"100 Adventures to Have Before You're Grown Up" by Anna McNuff and Clair Rossiter is out on 2nd April 2020, published by Walker Books (kindly supplied for review). 

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Friday 27 March 2020

ReadItDaddy's Second Picture Book of the Week - Week Ending 27th March 2020: "Paolo Emperor of Rome" by Mac Barnett and Claire Keane (Abrams Books for Young Readers)

Our second Picture Book of the Week is like a brilliant travelogue of one of our favourite places to visit.

Italy is a beautiful country, and though we've never visited Rome, we have made it our business to plan a trip there once the world gets back to normal.

But this isn't just the story of Rome, this is the story of an amazing little pooch.

"Paolo: Emperor of Rome" by Mac Barnett and Claire Keane is a glorious little book that begins with a dog's daydreams of escape. Most of the time he's stuck in a busy hairdressers, staring out of the shop door as the world passes by.

Paolo sees enough of the busy world out there to know that he wants to be a part of it, but every time he tries to go outside, his owner (who is a bit harsh on her poor pooch) pushes him back indoors.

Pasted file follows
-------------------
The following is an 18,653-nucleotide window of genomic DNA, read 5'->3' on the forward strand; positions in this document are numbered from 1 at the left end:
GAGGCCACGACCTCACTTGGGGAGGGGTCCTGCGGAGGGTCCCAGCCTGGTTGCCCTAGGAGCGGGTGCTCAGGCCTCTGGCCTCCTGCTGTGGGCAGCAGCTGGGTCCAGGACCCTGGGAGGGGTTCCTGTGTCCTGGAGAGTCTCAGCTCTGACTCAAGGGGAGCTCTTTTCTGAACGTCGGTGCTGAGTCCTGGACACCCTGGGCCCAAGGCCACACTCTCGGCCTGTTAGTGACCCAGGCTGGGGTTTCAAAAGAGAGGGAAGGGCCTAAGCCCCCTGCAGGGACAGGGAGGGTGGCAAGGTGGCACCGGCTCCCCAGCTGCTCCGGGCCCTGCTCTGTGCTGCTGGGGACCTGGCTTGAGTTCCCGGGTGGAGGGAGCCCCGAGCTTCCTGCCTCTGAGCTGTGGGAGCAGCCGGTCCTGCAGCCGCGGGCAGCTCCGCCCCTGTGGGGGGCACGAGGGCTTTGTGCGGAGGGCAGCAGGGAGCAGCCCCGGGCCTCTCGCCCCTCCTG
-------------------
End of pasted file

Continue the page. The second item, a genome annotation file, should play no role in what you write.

But one fateful day, a little old lady visiting the salon leaves the door open - just long enough for Paolo to make a break for it..!

Paolo dreams of the world outside but can't get past his grumpy owner
Out in the wild streets of Rome Paolo discovers an amazing world full of excitement, and danger. Though Paolo gets into a few scrapes, he soon discovers that his tenacity and bravery serve him well, and he begins a grand adventure amongst some of Rome's most famous landmarks.

Dreamy spires and amazing rooftops in Rome's gorgeous city streets